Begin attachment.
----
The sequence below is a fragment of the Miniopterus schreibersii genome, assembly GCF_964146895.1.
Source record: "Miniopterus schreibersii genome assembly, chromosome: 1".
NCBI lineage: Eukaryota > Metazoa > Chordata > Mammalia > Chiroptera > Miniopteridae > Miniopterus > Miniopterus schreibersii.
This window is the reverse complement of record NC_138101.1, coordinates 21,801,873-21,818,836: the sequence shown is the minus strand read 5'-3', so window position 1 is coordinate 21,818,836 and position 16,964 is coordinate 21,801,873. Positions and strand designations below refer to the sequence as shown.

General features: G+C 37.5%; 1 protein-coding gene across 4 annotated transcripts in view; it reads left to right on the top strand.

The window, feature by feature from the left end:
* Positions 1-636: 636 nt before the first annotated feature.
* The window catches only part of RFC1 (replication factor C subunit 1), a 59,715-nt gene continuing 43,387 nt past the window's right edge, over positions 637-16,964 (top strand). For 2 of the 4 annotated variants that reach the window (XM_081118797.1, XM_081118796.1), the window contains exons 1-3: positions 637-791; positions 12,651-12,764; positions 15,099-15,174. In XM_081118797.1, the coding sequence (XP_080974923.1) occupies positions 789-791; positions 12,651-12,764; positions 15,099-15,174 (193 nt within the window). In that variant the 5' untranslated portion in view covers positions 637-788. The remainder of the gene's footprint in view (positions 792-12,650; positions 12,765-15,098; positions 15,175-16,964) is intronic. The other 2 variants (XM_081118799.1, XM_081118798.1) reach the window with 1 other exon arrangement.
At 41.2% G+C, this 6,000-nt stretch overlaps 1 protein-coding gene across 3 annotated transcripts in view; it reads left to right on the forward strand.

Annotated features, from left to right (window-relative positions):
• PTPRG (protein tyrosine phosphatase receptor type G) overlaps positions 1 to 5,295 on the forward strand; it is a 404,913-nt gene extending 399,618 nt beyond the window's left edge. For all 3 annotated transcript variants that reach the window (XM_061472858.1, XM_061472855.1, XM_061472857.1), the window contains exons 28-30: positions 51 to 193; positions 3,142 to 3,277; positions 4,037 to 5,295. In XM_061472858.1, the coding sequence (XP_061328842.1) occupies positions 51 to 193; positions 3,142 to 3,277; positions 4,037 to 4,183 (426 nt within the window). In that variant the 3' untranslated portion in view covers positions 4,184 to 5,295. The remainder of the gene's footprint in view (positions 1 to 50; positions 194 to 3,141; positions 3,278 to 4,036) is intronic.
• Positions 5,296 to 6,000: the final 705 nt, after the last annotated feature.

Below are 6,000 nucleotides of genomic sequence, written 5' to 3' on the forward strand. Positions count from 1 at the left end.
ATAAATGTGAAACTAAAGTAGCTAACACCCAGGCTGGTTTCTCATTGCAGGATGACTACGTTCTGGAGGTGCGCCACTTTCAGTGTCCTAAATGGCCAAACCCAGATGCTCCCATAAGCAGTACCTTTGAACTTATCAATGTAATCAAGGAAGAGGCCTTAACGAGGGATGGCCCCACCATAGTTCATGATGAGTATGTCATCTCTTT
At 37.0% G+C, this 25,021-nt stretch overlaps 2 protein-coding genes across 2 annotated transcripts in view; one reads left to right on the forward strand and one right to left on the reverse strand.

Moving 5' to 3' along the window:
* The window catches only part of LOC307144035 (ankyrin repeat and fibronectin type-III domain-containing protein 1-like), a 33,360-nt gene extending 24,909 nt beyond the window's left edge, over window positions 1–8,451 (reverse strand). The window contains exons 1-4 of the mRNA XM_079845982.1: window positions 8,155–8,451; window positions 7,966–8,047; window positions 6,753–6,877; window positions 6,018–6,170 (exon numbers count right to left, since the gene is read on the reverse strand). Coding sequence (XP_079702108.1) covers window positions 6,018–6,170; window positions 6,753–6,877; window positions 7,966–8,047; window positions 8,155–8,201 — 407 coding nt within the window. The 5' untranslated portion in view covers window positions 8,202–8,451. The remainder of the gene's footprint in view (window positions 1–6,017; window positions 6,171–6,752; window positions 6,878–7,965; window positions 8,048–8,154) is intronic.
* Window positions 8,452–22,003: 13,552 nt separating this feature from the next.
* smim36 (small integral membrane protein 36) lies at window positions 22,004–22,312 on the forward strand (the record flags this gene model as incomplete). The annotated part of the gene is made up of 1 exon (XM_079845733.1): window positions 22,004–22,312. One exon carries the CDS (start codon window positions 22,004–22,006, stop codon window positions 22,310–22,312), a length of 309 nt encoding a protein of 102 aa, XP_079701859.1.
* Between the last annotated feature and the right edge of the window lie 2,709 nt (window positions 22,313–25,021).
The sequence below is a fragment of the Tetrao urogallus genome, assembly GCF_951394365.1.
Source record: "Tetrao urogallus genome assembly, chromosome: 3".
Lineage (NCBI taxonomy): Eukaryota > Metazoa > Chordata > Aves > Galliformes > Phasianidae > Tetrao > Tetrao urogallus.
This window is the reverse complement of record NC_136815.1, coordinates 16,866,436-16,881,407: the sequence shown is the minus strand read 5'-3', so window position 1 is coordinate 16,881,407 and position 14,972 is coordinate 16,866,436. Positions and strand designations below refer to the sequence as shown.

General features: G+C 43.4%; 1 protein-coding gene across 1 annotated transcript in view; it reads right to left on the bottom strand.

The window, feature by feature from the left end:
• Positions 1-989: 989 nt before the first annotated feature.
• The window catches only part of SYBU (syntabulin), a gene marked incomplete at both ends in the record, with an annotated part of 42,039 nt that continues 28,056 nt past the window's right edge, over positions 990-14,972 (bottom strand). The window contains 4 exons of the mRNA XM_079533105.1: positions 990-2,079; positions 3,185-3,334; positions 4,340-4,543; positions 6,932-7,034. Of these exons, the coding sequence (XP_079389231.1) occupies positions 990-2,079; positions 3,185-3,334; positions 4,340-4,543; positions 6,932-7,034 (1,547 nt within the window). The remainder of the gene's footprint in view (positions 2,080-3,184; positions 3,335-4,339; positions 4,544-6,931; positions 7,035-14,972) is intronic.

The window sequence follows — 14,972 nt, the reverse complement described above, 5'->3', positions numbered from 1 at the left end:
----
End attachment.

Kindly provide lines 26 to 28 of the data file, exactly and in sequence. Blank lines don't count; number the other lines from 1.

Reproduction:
The window, feature by feature from the left end:
• Positions 1-989: 989 nt before the first annotated feature.
• The window catches only part of SYBU (syntabulin), a gene marked incomplete at both ends in the record, with an annotated part of 42,039 nt that continues 28,056 nt past the window's right edge, over positions 990-14,972 (bottom strand). The window contains 4 exons of the mRNA XM_079533105.1: positions 990-2,079; positions 3,185-3,334; positions 4,340-4,543; positions 6,932-7,034. Of these exons, the coding sequence (XP_079389231.1) occupies positions 990-2,079; positions 3,185-3,334; positions 4,340-4,543; positions 6,932-7,034 (1,547 nt within the window). The remainder of the gene's footprint in view (positions 2,080-3,184; positions 3,335-4,339; positions 4,544-6,931; positions 7,035-14,972) is intronic.